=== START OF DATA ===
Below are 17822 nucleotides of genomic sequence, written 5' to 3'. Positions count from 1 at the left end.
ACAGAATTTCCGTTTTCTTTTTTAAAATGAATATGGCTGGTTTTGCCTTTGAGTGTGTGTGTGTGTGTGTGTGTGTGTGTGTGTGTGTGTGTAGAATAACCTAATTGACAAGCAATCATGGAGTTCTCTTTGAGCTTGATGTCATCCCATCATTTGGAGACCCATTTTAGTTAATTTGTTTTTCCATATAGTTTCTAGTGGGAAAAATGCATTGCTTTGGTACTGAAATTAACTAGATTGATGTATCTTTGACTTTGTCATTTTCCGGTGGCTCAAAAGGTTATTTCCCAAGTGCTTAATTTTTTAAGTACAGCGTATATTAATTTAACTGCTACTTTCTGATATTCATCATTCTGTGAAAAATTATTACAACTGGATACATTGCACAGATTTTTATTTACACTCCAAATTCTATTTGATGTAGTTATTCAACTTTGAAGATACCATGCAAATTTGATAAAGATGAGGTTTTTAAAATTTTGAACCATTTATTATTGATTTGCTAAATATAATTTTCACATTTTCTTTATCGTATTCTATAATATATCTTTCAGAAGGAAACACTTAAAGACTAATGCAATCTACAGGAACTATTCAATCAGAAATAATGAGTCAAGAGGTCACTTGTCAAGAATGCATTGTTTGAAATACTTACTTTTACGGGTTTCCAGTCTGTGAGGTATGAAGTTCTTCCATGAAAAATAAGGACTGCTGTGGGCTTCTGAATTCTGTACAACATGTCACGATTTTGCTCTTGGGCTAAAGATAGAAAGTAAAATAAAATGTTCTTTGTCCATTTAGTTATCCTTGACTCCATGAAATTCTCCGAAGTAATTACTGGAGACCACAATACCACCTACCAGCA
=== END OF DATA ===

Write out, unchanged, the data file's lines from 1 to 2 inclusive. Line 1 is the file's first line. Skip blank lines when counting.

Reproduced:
Below are 17822 nucleotides of genomic sequence, written 5' to 3'. Positions count from 1 at the left end.
ACAGAATTTCCGTTTTCTTTTTTAAAATGAATATGGCTGGTTTTGCCTTTGAGTGTGTGTGTGTGTGTGTGTGTGTGTGTGTGTGTGTGTGTAGAATAACCTAATTGACAAGCAATCATGGAGTTCTCTTTGAGCTTGATGTCATCCCATCATTTGGAGACCCATTTTAGTTAATTTGTTTTTCCATATAGTTTCTAGTGGGAAAAATGCATTGCTTTGGTACTGAAATTAACTAGATTGATGTATCTTTGACTTTGTCATTTTCCGGTGGCTCAAAAGGTTATTTCCCAAGTGCTTAATTTTTTAAGTACAGCGTATATTAATTTAACTGCTACTTTCTGATATTCATCATTCTGTGAAAAATTATTACAACTGGATACATTGCACAGATTTTTATTTACACTCCAAATTCTATTTGATGTAGTTATTCAACTTTGAAGATACCATGCAAATTTGATAAAGATGAGGTTTTTAAAATTTTGAACCATTTATTATTGATTTGCTAAATATAATTTTCACATTTTCTTTATCGTATTCTATAATATATCTTTCAGAAGGAAACACTTAAAGACTAATGCAATCTACAGGAACTATTCAATCAGAAATAATGAGTCAAGAGGTCACTTGTCAAGAATGCATTGTTTGAAATACTTACTTTTACGGGTTTCCAGTCTGTGAGGTATGAAGTTCTTCCATGAAAAATAAGGACTGCTGTGGGCTTCTGAATTCTGTACAACATGTCACGATTTTGCTCTTGGGCTAAAGATAGAAAGTAAAATAAAATGTTCTTTGTCCATTTAGTTATCCTTGACTCCATGAAATTCTCCGAAGTAATTACTGGAGACCACAATACCACCTACCAGCA